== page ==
Thursday, December 5, 2013

Book Thoughts - Children of God by Mary Doria Russell

Children of God by Mary Doria Russell
published 1999
464 pages

Synopsis from publisher -

The only member of the original mission to the planet Rakhat to return to Earth, Father Emilio Sandoz has barely begun to recover from his ordeal when the Society of Jesus calls upon him for help in preparing for another mission to Alpha Centauri. Despite his objections and fear, he cannot escape his past or the future.

Old friends, new discoveries and difficult questions await Emilio as he struggles for inner peace and understanding in a moral universe whose boundaries now extend beyond the solar system and whose future lies with children born in a faraway place.

My thoughts -

I think it's safe to say that Mary Doria Russell doesn't write "easy" books. There are no easy scenes, no easy characters, no easy answers. Russell writes about struggle - the struggle to find a place; the struggle to find hope from despair; the struggle of faith amidst betrayal. I have not found her novels easy to read, but I have found them to be highly rewarding, and utterly unforgettable.

While Emilio Sandoz would ostensibly be the hero of the novel - it is, after all, his story readers of The Sparrow  want more of - he is not necessarily the MAIN character. Russell gives equal time to the others on Sandoz' mission, to Kitheri and Supaari on Rakhat, and on Sofia, the other survivor of the first mission. All Russell's characters- human and alien alike - come to feel like friends, flaws and all, as the reader follows them on their journey to find the answers they seek.

Russell's background as a biological anthropologist is a backbone of this novel - she is clearly interested in the the impact of one society on another, and the devastating consequences that can occur when societies collide. Her worldbuilding is intricate and complex, and the customs and political machinations within each society are an integral part of the story. This complexity was actually my only minor quibble with the novel - sometimes I felt like I was getting bogged down in detail, when all I really wanted to know was what the characters were going to do next.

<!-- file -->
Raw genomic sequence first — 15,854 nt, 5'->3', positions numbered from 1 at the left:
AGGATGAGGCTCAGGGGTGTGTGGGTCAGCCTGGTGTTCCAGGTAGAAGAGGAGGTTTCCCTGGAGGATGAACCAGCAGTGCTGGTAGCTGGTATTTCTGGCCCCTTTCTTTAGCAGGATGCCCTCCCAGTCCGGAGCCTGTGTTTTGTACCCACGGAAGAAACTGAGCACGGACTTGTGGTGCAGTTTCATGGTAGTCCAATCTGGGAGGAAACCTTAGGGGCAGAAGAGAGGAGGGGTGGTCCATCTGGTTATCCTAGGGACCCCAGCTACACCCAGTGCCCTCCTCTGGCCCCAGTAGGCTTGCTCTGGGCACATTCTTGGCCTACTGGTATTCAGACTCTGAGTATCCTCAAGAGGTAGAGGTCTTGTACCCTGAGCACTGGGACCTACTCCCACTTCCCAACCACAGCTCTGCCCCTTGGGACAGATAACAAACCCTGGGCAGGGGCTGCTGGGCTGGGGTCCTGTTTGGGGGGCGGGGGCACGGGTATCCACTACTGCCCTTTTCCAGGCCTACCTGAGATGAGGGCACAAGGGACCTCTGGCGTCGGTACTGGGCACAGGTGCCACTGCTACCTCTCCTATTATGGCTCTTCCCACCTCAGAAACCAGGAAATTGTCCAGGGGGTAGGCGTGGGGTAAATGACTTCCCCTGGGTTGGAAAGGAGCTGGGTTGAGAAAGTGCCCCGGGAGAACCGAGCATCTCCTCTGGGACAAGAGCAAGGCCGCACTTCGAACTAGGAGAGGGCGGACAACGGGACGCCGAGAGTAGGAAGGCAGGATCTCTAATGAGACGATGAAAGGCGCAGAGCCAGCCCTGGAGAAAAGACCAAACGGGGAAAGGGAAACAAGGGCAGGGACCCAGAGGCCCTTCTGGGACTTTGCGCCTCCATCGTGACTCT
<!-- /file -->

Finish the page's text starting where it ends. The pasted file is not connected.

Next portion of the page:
I started reading this novel wanting to know what happened next to Emilio Sandoz after the devastating events of The Sparrow. I got those answers, but not necessarily in the way I expected them. Russell's second novel was thought-provoking and surprising, but certainly not disappointing. I think, for the right reader, this will be a reading experience you will never forget.

Finished - 11/28/13
Source - my shelves
MPAA rating - R for violence, adult situations
My rating - 8/10


Aarti said...

I thought this book was a bit more hopeless and angry than The Sparrow. I didn't like it as much, perhaps because everyone was so unhappy through the whole of it. But I love Russell's writing and can't wait to read more of her books!

mar10123 said...

Only part way through so far, but I am finding the challenge of the book very, very satisfying.

mar10123 said...

Finished. Loved it. Still have some BIG questions: is the "evil" perpetrated on Rakhat only in the perceptions of the human foreigners? With her obvious knowledge of Judeo-Christian doctrines, the author gives no source for this "sin" - no Satan, or equivalent. It's like the question of a tree falling in the forest - - - if there is no "theology" to tell you that what you are doing is wrong, who/what determines right from wrong? Is it only determined by each civilization or culture? Are there absolute standards of right and wrong?
LOVE books that make you wrestle with these Big Questions!